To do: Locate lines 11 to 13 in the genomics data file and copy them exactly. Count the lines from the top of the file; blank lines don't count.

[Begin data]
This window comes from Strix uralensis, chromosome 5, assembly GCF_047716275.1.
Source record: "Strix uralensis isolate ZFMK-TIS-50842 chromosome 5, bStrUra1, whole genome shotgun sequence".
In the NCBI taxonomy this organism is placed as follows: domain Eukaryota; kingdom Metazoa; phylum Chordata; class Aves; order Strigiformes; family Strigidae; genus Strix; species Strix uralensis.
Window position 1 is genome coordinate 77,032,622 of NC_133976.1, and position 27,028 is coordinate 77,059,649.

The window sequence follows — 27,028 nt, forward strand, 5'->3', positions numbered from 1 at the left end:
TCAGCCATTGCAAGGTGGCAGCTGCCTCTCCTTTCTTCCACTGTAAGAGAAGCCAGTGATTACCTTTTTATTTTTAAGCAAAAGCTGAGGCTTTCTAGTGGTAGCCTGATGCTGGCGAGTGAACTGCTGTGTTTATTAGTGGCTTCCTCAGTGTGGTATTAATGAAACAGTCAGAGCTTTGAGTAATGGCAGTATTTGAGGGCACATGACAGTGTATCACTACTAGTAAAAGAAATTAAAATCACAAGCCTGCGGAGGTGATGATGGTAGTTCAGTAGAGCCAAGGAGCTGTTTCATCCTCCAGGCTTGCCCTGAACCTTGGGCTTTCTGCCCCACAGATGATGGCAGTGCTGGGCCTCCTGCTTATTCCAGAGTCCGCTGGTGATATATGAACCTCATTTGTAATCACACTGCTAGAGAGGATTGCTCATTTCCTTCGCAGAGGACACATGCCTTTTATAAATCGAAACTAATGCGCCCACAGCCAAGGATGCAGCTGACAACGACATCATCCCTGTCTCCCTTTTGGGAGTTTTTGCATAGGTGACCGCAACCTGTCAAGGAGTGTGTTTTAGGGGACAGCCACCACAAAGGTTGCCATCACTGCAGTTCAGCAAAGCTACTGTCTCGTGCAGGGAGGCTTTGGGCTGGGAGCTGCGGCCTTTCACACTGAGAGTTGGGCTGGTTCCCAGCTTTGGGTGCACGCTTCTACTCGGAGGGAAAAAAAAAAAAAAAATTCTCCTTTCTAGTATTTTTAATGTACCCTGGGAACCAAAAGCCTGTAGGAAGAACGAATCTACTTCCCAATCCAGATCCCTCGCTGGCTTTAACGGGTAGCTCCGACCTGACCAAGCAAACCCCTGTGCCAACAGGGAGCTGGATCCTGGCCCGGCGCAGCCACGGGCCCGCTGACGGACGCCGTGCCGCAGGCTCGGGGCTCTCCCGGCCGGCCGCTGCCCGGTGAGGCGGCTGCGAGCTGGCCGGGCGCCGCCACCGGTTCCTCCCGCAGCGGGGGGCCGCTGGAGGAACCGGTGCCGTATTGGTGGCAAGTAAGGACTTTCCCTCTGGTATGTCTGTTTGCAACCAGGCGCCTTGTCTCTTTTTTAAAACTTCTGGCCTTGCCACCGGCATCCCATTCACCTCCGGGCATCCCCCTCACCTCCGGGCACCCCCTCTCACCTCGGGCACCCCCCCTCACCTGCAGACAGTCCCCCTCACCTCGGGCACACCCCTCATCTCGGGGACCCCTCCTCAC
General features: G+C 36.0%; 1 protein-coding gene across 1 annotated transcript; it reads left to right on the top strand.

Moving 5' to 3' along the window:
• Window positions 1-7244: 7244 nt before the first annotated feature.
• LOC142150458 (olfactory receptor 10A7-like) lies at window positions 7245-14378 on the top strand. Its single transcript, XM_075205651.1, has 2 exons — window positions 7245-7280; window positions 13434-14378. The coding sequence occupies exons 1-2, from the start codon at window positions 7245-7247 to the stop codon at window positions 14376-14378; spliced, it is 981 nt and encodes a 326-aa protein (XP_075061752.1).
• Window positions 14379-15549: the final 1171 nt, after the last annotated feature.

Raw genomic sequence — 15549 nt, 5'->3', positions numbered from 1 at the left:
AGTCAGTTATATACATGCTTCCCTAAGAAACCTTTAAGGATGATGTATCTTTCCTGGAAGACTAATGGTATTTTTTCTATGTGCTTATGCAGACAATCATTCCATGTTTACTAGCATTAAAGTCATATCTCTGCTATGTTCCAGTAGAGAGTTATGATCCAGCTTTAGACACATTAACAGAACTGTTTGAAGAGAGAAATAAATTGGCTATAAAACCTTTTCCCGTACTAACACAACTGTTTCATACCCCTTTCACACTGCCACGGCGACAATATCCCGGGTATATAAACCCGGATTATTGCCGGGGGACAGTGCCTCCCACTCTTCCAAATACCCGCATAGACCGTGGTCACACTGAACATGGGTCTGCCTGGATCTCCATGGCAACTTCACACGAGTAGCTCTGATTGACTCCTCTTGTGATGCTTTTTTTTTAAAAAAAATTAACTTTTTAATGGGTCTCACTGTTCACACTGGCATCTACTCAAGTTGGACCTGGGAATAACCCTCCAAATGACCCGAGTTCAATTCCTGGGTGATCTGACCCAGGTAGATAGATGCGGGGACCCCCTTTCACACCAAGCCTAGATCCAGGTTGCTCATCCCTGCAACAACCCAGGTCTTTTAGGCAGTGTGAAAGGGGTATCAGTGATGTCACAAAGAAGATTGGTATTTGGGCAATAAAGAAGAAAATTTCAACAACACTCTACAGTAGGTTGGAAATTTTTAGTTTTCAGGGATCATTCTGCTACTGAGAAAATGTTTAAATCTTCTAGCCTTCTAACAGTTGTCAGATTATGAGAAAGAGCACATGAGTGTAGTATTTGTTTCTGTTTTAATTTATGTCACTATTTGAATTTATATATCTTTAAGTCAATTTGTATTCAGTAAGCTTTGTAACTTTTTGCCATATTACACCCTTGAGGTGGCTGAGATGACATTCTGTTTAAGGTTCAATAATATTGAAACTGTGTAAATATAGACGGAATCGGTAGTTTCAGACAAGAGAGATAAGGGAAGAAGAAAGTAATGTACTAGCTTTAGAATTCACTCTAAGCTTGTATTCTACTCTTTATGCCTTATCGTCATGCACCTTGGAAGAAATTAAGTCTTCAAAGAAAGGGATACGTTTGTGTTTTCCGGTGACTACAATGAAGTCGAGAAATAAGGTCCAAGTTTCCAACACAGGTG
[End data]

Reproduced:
• Window positions 14379-15549: the final 1171 nt, after the last annotated feature.

Raw genomic sequence — 15549 nt, 5'->3', positions numbered from 1 at the left:
AGTCAGTTATATACATGCTTCCCTAAGAAACCTTTAAGGATGATGTATCTTTCCTGGAAGACTAATGGTATTTTTTCTATGTGCTTATGCAGACAATCATTCCATGTTTACTAGCATTAAAGTCATATCTCTGCTATGTTCCAGTAGAGAGTTATGATCCAGCTTTAGACACATTAACAGAACTGTTTGAAGAGAGAAATAAATTGGCTATAAAACCTTTTCCCGTACTAACACAACTGTTTCATACCCCTTTCACACTGCCACGGCGACAATATCCCGGGTATATAAACCCGGATTATTGCCGGGGGACAGTGCCTCCCACTCTTCCAAATACCCGCATAGACCGTGGTCACACTGAACATGGGTCTGCCTGGATCTCCATGGCAACTTCACACGAGTAGCTCTGATTGACTCCTCTTGTGATGCTTTTTTTTTAAAAAAAATTAACTTTTTAATGGGTCTCACTGTTCACACTGGCATCTACTCAAGTTGGACCTGGGAATAACCCTCCAAATGACCCGAGTTCAATTCCTGGGTGATCTGACCCAGGTAGATAGATGCGGGGACCCCCTTTCACACCAAGCCTAGATCCAGGTTGCTCATCCCTGCAACAACCCAGGTCTTTTAGGCAGTGTGAAAGGGGTATCAGTGATGTCACAAAGAAGATTGGTATTTGGGCAATAAAGAAGAAAATTTCAACAACACTCTACAGTAGGTTGGAAATTTTTAGTTTTCAGGGATCATTCTGCTACTGAGAAAATGTTTAAATCTTCTAGCCTTCTAACAGTTGTCAGATTATGAGAAAGAGCACATGAGTGTAGTATTTGTTTCTGTTTTAATTTATGTCACTATTTGAATTTATATATCTTTAAGTCAATTTGTATTCAGTAAGCTTTGTAACTTTTTGCCATATTACACCCTTGAGGTGGCTGAGATGACATTCTGTTTAAGGTTCAATAATATTGAAACTGTGTAAATATAGACGGAATCGGTAGTTTCAGACAAGAGAGATAAGGGAAGAAGAAAGTAATGTACTAGCTTTAGAATTCACTCTAAGCTTGTATTCTACTCTTTATGCCTTATCGTCATGCACCTTGGAAGAAATTAAGTCTTCAAAGAAAGGGATACGTTTGTGTTTTCCGGTGACTACAATGAAGTCGAGAAATAAGGTCCAAGTTTCCAACACAGGTG